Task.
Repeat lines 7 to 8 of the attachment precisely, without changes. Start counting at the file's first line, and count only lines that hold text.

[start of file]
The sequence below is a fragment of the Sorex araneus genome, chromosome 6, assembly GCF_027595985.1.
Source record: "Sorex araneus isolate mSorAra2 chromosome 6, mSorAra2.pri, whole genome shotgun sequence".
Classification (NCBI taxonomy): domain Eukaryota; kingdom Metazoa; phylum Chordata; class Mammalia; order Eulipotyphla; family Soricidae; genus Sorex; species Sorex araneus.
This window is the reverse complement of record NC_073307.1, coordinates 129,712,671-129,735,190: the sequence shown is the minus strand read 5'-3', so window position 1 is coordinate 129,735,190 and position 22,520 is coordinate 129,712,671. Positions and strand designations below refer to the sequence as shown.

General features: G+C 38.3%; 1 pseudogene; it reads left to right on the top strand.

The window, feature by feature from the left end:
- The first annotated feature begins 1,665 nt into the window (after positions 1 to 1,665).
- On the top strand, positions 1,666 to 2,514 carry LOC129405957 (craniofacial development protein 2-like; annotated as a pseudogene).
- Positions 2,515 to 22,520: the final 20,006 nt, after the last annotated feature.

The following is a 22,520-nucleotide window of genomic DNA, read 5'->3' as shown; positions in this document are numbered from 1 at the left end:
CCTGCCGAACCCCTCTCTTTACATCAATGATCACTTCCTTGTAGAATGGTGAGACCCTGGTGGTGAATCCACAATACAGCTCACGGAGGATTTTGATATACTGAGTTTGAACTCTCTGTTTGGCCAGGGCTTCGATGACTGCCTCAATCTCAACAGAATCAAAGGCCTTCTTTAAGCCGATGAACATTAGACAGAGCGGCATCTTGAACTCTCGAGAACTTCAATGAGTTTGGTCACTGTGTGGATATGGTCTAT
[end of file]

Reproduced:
- The first annotated feature begins 1,665 nt into the window (after positions 1 to 1,665).
- On the top strand, positions 1,666 to 2,514 carry LOC129405957 (craniofacial development protein 2-like; annotated as a pseudogene).